Idiopathic intracranial hypertension typically presents with holocephalic headache associated with nausea, vomiting and bilateral papilledema. Involvement of the sixth cranial nerve is relatively common. The involvement of other cranial nerves, however, is rare in this disorder. We describe a patient with idiopathic intracranial hypertension who presented with episodic unilateral retro-orbital pain and multiple cranial nerve abnormalities without papilledema. Imaging studies excluded alternate diagnoses, and the immediate resolution of symptoms after lumbar puncture confirmed that these symptoms were due to intracranial hypertension. Atypical presentations of such a disabling yet treatable disorder is very important to recognise and address.
- headache (including migraines)
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Contributors Both AA and ECJ contributed to the conception and design, acquisition and interpretation of data, drafting of the article, revising it critically for important intellectual content and final approval of the version to be published.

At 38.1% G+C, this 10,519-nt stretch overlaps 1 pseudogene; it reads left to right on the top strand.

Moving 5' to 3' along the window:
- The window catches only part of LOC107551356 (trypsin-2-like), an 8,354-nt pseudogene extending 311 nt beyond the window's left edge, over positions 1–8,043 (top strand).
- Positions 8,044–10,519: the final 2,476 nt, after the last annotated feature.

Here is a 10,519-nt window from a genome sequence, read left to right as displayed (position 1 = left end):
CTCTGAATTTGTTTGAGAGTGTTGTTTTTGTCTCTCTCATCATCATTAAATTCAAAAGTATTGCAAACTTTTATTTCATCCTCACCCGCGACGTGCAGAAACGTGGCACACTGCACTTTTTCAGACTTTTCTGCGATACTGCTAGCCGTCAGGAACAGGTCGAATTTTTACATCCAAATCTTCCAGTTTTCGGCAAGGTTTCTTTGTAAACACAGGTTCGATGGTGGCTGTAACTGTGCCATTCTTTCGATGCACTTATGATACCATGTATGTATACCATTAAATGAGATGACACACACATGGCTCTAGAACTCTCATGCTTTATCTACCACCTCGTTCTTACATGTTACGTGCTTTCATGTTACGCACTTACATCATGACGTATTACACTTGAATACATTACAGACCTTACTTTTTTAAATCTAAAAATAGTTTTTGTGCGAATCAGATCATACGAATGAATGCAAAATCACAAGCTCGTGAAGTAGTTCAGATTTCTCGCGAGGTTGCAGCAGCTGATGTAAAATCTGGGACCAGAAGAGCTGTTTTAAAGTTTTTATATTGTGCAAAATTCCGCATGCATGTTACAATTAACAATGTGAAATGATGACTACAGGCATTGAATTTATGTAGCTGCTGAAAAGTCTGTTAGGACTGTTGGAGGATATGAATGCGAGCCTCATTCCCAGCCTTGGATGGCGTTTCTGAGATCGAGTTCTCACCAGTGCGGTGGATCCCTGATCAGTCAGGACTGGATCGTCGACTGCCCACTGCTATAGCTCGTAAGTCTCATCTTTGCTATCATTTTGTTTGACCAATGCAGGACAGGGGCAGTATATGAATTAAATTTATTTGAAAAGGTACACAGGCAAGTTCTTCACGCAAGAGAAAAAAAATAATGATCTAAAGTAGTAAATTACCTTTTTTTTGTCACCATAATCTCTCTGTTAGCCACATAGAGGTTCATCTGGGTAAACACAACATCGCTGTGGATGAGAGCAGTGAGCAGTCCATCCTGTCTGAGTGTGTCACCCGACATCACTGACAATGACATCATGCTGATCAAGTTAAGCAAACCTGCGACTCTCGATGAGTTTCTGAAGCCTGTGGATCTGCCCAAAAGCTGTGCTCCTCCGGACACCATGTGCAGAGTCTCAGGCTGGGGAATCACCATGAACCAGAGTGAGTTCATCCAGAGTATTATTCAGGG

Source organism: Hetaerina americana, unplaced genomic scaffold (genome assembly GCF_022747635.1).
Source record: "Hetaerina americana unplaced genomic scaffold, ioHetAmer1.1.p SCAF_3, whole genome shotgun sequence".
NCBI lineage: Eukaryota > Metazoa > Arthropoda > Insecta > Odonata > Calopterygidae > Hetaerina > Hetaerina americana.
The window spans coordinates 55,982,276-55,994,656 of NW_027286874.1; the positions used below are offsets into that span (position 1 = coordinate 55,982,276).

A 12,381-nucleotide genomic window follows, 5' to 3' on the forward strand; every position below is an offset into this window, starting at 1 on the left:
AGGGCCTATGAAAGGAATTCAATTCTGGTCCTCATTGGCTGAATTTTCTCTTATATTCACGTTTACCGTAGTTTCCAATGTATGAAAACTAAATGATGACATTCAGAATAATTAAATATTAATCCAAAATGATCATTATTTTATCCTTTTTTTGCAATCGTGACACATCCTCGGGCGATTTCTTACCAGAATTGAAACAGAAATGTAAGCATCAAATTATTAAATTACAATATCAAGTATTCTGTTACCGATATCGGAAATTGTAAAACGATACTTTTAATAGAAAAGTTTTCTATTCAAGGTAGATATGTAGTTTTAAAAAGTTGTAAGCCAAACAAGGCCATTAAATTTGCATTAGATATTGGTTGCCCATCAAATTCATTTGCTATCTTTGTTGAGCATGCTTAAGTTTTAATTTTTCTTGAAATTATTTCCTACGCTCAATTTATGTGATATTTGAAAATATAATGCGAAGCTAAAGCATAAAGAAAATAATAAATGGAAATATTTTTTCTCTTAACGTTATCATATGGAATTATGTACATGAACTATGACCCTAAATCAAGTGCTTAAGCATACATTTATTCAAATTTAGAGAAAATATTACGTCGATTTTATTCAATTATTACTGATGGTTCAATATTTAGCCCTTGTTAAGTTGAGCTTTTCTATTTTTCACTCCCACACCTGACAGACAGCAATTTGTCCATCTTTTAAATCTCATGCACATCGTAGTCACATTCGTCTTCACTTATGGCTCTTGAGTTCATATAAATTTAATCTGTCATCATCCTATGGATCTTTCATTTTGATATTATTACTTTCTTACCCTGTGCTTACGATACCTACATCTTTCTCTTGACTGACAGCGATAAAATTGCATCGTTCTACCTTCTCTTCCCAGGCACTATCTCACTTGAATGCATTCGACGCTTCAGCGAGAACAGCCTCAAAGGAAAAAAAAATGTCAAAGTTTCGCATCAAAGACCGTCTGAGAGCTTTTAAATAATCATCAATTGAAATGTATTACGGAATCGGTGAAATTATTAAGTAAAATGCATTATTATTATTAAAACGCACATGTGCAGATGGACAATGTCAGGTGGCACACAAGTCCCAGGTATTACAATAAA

Funding The authors have not declared a specific grant for this research from any funding agency in the public, commercial or not-for-profit sectors.
Competing interests None declared.
Patient consent for publication Obtained.
Provenance and peer review Not commissioned; externally peer reviewed.
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